But today, we are spending more time looking at our products as well. Over the past few years, we’ve focused on also continuing to reduce the carbon footprint of our products, committing ourselves to being the leader in energy efficient performance. We’re already seeing results of this shift – we estimate that between 2006 and 2008, products based on the IntelĀ® Coreā„¢ microarchitecture-including desktop, notebook, and server computers-used 20 terawatt hours less electricity than products powered by our previous-generation architecture would have. What’s 20 terawatts? Roughly equivalent to the energy savings associated with averting 15 million tons of energy-related CO2 emissions or removing 3 million cars from the road.

But the second piece of this is even more interesting – how our products and technology can be applied across other sectors of the economy to reduce emissions and environmental impact. For Intel, and others in our industry, there is great potential for our technology to play a role in reducing environmental impact and addressing climate change. Think of all of the industries that have traditionally underinvested in technology – how investing in technology can make them more energy efficient and help them reduce their impact. To get a picture of the opportunity here – check out the Smart2020 report as well as a recent blog post highlighting new academic research on the potential in this space.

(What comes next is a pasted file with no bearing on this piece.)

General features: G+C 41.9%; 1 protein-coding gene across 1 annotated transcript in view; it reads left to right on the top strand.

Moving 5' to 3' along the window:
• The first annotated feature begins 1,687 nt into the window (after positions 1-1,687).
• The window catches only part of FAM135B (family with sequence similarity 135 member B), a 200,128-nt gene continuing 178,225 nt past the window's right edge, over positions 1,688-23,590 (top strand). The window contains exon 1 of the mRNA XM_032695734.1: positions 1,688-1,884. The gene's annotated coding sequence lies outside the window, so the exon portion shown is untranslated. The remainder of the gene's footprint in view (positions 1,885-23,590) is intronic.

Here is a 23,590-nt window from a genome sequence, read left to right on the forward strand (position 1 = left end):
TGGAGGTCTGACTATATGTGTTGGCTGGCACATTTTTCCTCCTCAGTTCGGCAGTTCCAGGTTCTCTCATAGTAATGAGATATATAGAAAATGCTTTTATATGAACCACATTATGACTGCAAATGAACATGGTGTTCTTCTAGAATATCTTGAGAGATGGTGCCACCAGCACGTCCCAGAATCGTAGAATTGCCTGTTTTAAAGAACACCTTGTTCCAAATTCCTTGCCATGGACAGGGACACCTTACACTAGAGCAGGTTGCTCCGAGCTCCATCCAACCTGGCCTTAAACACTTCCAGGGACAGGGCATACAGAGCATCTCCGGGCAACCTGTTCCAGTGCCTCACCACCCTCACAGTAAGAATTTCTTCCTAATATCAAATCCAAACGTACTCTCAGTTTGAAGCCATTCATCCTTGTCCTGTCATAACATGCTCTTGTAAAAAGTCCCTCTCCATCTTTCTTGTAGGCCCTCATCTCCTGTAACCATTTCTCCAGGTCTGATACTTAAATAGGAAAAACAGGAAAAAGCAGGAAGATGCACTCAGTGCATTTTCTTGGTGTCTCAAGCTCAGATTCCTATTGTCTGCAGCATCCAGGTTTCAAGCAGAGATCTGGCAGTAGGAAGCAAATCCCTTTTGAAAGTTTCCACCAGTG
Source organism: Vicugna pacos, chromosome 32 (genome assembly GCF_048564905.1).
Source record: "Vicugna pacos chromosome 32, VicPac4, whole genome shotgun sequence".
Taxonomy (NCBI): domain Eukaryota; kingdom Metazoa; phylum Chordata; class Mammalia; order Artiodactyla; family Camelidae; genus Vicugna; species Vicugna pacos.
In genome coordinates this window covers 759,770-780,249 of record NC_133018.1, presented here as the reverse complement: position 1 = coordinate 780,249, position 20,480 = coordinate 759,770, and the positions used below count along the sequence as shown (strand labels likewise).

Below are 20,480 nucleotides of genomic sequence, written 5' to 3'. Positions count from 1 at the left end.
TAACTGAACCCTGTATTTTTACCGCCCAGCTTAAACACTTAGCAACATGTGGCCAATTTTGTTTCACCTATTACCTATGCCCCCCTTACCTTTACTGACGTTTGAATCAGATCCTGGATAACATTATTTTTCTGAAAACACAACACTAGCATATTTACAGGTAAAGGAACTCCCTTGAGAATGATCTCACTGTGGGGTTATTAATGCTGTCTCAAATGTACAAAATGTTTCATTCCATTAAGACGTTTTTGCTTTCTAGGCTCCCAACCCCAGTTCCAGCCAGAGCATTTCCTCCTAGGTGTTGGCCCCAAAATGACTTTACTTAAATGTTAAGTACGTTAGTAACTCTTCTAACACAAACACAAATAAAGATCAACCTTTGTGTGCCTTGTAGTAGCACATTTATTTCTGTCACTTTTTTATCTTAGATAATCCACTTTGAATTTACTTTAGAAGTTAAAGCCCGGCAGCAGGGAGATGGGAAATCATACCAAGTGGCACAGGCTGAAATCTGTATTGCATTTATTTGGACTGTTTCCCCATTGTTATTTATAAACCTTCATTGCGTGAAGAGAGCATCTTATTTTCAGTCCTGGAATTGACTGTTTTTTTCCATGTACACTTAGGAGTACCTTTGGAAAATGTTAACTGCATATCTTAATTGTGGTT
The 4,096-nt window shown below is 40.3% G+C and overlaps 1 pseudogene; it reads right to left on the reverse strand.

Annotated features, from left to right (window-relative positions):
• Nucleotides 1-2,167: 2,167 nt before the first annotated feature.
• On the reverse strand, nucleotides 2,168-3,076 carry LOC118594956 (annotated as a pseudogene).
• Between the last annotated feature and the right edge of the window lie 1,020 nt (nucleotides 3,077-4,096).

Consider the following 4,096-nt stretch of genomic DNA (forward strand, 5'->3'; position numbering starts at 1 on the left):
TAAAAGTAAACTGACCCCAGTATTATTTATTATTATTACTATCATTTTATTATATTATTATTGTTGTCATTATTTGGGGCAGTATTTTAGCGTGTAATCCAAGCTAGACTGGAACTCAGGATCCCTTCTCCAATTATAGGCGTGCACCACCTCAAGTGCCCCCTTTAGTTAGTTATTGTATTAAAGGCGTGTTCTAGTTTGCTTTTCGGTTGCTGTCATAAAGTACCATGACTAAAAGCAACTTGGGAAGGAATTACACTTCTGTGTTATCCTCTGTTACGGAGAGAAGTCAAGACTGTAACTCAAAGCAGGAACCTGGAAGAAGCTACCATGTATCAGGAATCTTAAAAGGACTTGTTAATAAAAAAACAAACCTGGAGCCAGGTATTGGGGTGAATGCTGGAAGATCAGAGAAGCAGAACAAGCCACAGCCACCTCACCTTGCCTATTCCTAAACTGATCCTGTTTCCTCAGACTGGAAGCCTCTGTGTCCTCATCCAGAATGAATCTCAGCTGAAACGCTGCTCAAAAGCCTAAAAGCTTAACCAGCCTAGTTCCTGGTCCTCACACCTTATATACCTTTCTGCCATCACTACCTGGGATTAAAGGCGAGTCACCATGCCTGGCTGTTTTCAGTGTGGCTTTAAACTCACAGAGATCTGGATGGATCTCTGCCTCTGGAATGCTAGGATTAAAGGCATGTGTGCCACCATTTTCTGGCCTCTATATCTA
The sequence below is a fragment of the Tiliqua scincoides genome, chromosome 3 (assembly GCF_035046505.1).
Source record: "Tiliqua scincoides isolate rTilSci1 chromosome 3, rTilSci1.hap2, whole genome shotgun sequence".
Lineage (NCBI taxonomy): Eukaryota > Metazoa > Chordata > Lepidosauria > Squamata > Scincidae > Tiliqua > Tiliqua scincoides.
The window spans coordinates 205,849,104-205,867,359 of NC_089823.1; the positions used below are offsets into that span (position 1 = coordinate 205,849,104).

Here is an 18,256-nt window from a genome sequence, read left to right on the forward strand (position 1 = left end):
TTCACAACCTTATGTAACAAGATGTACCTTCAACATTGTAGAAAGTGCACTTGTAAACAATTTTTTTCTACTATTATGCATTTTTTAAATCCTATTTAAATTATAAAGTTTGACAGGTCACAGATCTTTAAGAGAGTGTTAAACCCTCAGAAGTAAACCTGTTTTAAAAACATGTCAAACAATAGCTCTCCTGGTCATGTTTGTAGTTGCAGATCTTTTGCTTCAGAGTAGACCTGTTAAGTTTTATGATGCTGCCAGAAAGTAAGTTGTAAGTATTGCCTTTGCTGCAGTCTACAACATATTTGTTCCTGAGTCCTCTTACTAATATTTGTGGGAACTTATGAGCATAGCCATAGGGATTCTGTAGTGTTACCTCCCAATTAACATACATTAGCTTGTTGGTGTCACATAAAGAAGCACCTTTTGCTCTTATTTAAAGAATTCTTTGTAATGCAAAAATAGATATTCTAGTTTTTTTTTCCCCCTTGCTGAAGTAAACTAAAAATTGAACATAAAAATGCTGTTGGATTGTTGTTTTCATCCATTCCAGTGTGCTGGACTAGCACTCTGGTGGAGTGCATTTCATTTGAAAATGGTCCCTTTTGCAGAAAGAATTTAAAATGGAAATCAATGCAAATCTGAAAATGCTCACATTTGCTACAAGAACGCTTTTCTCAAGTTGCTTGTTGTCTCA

What goes without saying is that significant collaboration will be required in order to fully realize this opportunity – so we’ve reached out to other companies and organizations to help advance the discussion. To take part in the discussion and see what Intel and other companies doing, also check out the blog for the Digital Energy Solutions Campaign which Intel has co-sponsored to explore how new technologies can be applied to improve energy efficiency.